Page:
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If I use a quote and then want to explicitly refer to a small part of that quote again, within the same paragraph, do I need to use quotation marks again? Can I use italics instead? I am writing in MLA format.

Example: "One day at the end of the fall when I was out where the oak forest had been I saw a cloud coming over the mountain."

Then I explicitly refer to the phrase "I saw a cloud coming over the mountain."

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migrated from english.stackexchange.com Feb 6 '13 at 2:20

This question came from our site for linguists, etymologists, and serious English language enthusiasts.

    
I think that this may be a better fit for Writers, so I'm going to migrate it there. –  simchona Feb 6 '13 at 2:20
    
For the love of God, do not italicise your small part of a quote. –  micapam Feb 11 '13 at 3:26

1 Answer 1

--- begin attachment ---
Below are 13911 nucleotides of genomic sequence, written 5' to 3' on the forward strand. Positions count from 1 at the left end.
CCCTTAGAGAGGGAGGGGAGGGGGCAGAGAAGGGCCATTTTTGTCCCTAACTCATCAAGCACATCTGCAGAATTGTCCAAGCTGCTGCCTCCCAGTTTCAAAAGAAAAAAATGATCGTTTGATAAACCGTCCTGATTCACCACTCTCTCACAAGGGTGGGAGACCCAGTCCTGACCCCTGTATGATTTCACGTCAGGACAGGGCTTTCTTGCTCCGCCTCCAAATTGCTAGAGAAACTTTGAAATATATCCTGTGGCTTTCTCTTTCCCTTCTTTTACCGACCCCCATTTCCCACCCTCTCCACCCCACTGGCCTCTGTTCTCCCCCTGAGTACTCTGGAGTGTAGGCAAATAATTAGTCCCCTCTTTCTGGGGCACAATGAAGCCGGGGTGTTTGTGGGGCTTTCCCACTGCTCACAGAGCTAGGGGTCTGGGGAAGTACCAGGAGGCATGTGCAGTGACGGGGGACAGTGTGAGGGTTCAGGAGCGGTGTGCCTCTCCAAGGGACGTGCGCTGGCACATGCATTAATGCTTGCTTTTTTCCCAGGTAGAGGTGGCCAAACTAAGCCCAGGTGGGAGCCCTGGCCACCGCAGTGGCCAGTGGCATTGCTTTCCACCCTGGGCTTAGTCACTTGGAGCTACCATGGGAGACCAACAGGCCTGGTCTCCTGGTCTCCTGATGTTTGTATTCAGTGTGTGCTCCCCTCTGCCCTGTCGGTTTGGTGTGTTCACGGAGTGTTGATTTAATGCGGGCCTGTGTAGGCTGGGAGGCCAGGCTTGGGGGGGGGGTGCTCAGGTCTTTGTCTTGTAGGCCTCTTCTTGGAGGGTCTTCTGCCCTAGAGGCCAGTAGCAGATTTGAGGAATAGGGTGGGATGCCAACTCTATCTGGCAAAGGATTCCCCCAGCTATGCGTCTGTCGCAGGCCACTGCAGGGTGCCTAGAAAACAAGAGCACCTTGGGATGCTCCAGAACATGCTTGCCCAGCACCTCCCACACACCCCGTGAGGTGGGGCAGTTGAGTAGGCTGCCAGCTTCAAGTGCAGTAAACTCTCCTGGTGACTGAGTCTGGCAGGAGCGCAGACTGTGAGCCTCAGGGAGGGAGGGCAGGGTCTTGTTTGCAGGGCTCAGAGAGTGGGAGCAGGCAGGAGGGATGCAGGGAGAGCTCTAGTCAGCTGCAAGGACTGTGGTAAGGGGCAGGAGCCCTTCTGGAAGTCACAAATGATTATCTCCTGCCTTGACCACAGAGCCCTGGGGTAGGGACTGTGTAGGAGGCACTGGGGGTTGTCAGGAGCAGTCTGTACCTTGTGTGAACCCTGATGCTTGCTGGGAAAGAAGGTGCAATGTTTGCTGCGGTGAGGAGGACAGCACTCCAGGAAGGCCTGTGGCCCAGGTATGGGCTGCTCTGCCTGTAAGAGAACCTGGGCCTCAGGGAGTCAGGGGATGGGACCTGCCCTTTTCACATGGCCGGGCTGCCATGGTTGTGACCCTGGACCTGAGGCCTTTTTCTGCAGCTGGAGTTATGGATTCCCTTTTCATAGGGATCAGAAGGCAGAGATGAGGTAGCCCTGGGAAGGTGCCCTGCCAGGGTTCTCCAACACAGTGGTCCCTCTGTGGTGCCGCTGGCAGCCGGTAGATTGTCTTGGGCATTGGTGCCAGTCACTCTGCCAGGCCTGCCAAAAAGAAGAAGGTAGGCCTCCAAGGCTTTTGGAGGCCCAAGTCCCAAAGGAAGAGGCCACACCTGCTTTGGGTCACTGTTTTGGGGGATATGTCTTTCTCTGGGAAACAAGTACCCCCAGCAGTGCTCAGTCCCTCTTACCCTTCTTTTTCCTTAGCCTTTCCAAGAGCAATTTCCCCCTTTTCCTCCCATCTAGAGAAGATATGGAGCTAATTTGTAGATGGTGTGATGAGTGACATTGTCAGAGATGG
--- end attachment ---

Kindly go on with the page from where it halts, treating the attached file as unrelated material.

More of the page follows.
If you are referring to a select section of a quote, mentioned previously or not, you would place an ellipse from where it was selected:

"One day at the end of the fall when I was out where the oak forest had been I saw a cloud coming over the mountain."

(Else where in the text)

"...I saw a cloud coming over the mountain."

This ellipse would denote that 'I saw a cloud coming over the mountain.' wasn't a quote itself but rather a selection from another quote (regardless of if it was mentioned in the text). Like a commenter mentioned, you may want to mention that it's from an earlier selection.

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Would you use the exact same format if the repeated part isn't at the end of the original quote? Like mentioning "One day at the end of the fall..."? –  Mussri Mar 8 '13 at 9:36
    
@Mussuri - yes. Also, mention the fact you are citing a fragment of the earlier quote somewhere in the text near that citation - people's memory works in funny ways, a quote outside its context may seem entirely different than within it. –  SF. Mar 8 '13 at 10:24

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